Peter Venkman, Raymond Stantz, Egon Spengler, and Winston Zeddmore (who comes in later) make up the quarter of specter snaring cadres. The three fellows are in college studying psychology, parapsychology, and the like, but in reality are trying to engage themselves in what I’ll term “spiritual activity.” In the first scene, the three catch wind of an unusual library disturbance, and their final plan is to run up to the ghost and “GET HER!” Ray’s plan, obviously. It fails spectacularly, but sets the tone for the rest of the movie.

A little bit of character description should help clarify things. Ray is the overenthusiastic ditz of the crew; intelligent, but prone to critical blunders. He provides the more childish perspective. Egon is the hardcore nerd. He handles all the major gear, planning, and statistics, while not offering too much in regards to characterization. Peter is what we could call the flirty, skeptical comedy relief. Early in the movie, he’s using a psychic test to pick up a cute blonde girl, then later on he tries to hook up with one of the Ghostbusters’ clients. Winston doesn’t play too huge a role, but manages to input a fair amount of cynical commentary before the curtains fall.

GhostbustersThen there’s Dana. She’s one of the Ghostbusters’ later jobs. After, of course, the Ghostbuster crew is kicked out of their college, forced to buy a borderline condemned building, and kick off their business with some advertising. In her apartment, eggs begin to cook themselves on the counter, and a colossal dog-like demon roars “ZUUL” at her from her refrigerator. If I were her, I would just move, but calling the Ghostbusters is also an acceptable stratagem.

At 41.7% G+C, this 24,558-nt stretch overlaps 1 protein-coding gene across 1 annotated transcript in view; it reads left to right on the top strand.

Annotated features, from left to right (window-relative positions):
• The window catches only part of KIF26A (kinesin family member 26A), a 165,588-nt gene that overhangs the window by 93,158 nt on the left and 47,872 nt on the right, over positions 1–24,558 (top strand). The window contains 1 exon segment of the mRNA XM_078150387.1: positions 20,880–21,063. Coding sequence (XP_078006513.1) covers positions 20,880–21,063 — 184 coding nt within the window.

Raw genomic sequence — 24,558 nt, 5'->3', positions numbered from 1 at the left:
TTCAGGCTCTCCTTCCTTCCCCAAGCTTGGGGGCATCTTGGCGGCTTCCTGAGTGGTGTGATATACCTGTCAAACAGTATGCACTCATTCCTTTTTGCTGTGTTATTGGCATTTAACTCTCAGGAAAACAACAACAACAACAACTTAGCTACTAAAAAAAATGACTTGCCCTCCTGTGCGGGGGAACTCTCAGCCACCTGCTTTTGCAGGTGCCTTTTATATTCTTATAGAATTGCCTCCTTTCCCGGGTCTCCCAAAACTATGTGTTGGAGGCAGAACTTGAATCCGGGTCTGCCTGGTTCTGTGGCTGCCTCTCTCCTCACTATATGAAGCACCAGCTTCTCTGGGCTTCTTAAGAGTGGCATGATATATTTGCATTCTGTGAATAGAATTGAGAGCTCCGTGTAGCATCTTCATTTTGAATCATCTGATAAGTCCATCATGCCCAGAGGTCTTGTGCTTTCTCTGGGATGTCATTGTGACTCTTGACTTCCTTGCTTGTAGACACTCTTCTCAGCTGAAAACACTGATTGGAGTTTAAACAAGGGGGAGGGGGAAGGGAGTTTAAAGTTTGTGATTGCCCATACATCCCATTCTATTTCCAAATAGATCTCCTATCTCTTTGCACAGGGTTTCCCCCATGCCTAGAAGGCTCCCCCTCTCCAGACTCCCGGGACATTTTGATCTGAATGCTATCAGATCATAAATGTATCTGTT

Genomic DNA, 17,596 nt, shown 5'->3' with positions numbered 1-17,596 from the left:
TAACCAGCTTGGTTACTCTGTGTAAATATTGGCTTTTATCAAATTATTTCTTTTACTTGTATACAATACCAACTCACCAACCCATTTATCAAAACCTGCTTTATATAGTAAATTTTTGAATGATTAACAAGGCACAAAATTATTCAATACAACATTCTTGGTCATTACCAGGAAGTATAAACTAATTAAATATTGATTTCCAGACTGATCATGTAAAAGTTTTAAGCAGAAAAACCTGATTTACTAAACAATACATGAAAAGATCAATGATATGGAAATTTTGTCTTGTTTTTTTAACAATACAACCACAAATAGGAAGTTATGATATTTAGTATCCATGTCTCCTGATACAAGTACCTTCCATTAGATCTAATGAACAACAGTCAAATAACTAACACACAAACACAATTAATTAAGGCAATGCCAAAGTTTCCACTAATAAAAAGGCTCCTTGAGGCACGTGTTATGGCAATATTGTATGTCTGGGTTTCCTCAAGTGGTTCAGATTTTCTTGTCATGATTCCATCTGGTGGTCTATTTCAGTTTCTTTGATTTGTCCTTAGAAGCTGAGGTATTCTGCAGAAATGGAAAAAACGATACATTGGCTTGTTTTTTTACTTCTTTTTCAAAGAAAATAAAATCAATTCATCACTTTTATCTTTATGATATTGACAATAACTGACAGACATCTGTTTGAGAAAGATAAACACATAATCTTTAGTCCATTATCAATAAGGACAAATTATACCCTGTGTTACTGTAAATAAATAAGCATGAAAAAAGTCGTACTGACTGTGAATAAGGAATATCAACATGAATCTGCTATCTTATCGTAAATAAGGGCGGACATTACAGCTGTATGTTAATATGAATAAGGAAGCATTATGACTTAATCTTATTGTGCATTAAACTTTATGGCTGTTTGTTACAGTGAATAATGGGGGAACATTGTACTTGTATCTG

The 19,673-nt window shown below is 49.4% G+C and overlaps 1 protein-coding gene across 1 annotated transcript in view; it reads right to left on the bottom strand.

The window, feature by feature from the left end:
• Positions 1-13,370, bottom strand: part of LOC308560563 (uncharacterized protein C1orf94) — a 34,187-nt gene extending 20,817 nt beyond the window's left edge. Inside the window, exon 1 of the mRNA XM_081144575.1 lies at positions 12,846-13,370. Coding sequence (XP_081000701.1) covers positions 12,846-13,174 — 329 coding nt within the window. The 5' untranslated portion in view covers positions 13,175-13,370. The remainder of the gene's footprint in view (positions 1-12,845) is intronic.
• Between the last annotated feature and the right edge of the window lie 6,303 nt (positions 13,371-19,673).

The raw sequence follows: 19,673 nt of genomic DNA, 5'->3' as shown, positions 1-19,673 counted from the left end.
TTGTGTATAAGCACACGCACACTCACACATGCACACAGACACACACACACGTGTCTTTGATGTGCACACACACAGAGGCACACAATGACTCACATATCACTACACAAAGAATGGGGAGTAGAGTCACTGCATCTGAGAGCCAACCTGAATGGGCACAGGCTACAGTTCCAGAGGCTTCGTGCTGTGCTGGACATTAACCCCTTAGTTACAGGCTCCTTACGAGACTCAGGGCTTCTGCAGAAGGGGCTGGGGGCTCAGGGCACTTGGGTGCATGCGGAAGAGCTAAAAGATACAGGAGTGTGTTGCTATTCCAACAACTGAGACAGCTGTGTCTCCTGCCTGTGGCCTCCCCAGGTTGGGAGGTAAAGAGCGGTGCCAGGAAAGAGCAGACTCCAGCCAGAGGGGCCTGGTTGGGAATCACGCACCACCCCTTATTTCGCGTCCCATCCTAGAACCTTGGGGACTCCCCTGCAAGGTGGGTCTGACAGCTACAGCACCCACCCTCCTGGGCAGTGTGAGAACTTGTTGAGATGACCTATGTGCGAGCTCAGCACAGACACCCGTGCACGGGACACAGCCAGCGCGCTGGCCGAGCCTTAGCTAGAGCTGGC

This is all relevant, of course. Zuul is a follower of Gozer, who is an ancient Sumerian god that wants to wreak nonspecific havoc on the living world. Egon points out that the obscene number of ghosts they’ve captured point to a major event. After all, the rising of so many ghosts must mean something, right? It does indeed. It turns out that the apartment building Dana lives in is a catalyst for spiritual activity, and it acts as the beacon that brings Gozer the Gozerian back into the physical world.

An agent of the EPA, Walter Peck, shuts off the protective grid around the ghost storage facility because of a grudge. Dana, who has been possessed by Zuul, and Louis (her neighbor), who has been possessed by Vinz Clortho, use the pandemonium caused by the spirit breakout to meet up. Gatekeeper and Keymaster are united, and the door to Gozer’s dimension opens.

GhostbustersI’m not telling what happens next, because it’s dramatic and awesome and spoilers aren’t nearly as fashionable as everyone says. The effects in this movie are hilarious in both good ways and bad, the humor ranged from subtle to laugh out loud, and the plot is enigmatic, sudden, and satisfying. Overall, Ghostbusters is a good movie for people of all ages, providing you lack the seriousness that would render most of Bill Murray’s humor useless. Peter Venkman is Bill Murray, by the way. See, now you have to watch it! You can’t not like Bill Murray. Enjoy!

If you want a second opinion that’s negative, you’re hard-pressed to find it. Andrew Pulver of The Guardian has some great things to say about Ghostbusters as well. Check his opinion out here:

Mirrors: An Idiot Reflected is Just as Dumb